Antique-Upholstered-Furniture-CareUpholstery and Leather Cleaning

Who do I call when I need my couch, sofa, loveseat, sectional, recliner, chair, chaise lounge etc. cleaned?

Most carpet cleaners can do the job. But it is best to make certain they are IICRC trained and certified as an upholstery cleaner, and also in advanced spot and stain removal. Also, equipment and tools are key— make certain they have a top-notch truck mounted steam cleaner that gets above 212 degrees and can be adjusted as low as 200 pounds per square inch water pressure, with a quality upholstery tool. Make sure they offer the dry foam method in case it turns out you need that or a combination of dry upholstery solutions with the vacuum of the steam cleaner. Then ask if they offer satisfaction or a money back guarantee. and if they are licensed, bonded and insured and if their technicians have been vetted.

Upholstered Fabrics Need Specialized Care and Cleaning Too

Just like you clean your sheets and bedding, upholstered fabrics need cleaning too. But unlike most bedding that can easily be laundered in your washer & dryer, upholstered fabrics often need special treatment, so the cleaning does not affect the fabric surface.

Fabrics sought after and used, made all over the world and produced in a variety of ways, can react with cleaning in a manner that causes bleeding, shrinkage, distortion, or even alters the look and feel of the fabric surface. In an example, some fabrics have natural dyes, which easily bleed.  Some have texture additives, like the cotton pod that is blended in the fiber surface (creating a vanilla bean fleck look) that when exposed to moisture will release dye from the pod the moment it gets wet. Other fabric textures, like velvet or corduroy, will become coarse and stiff when exposed to moisture. The key here is to evaluate the fabric, identify the fiber characteristics and plan the cleaning according to how the fabric responds effectively with little or no disturbance to its overall integrity.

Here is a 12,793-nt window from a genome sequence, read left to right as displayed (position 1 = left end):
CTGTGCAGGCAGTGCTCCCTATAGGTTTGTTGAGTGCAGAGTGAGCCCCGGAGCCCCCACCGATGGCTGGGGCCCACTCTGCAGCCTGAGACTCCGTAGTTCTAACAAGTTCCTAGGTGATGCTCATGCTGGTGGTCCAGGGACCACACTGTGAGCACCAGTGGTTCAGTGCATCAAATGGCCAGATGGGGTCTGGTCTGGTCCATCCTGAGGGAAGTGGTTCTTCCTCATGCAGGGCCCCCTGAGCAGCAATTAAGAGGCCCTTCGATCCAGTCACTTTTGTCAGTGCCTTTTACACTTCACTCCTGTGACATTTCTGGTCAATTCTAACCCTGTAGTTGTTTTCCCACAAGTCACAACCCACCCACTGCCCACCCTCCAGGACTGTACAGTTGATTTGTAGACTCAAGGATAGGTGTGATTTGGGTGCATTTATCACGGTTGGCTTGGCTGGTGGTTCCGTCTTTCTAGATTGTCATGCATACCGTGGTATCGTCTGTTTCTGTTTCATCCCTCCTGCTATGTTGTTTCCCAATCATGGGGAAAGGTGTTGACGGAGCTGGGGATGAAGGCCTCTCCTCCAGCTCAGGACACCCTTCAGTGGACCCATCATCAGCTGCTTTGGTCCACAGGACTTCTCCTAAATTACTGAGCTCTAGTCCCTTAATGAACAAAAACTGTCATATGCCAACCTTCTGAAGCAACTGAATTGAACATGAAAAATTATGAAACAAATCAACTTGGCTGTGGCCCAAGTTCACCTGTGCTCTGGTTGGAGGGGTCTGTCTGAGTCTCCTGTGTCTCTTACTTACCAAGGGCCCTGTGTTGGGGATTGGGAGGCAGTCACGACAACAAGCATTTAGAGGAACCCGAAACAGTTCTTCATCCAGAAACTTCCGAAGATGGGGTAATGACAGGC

To explain a little further,  each fiber has peculiar performance characteristics. Professional cleaners know these characteristics and plan their cleaning accordingly. For instance, nylon, a universally popular fiber, has many positive performing aspects to it and is widely used in upholstery manufacturing.  Other synthetic fibers may be used, such as polyester, rayon, and olefin. Each having different behaviors, some resist water-based soiling better, some perform poorly when exposed to water, others when exposed to oil-based spills. All need care and attention.  On the natural side, cotton and wool have yet other behaviors consistent with their fiber structure.

You Wouldn’t Sleep On Sheets That Haven’t Been Cleaned in Six Months Would You?

Then why would you let your upholstered fabrics go months or years without cleaning? Something to ponder- You have a teenage boy who in summer spends a couple of hours playing basketball, shooting hoops, having fun and getting all sweaty with his buddies. Switch gears- the boys decide to head inside to play video games. . . only to flop, drop and plop on your comfy sectional in the family room.

Dialing it down, these boys (not gender skewering per se) just by their movements wipe their sweat all over your poor upholstered fabric, leaving it helplessly smeared with sweat and stench. Again, you wash your sheets that get succumbed to body soiling, but because the upholstered fabric does a better job of hiding the soiling, dirt, and sweat, cleaning it even somewhat regularly is usually overlooked.

Proper Upholstery Cleaning Restores Fabric and Helps It Look Better, Smell Better, And Be More Healthy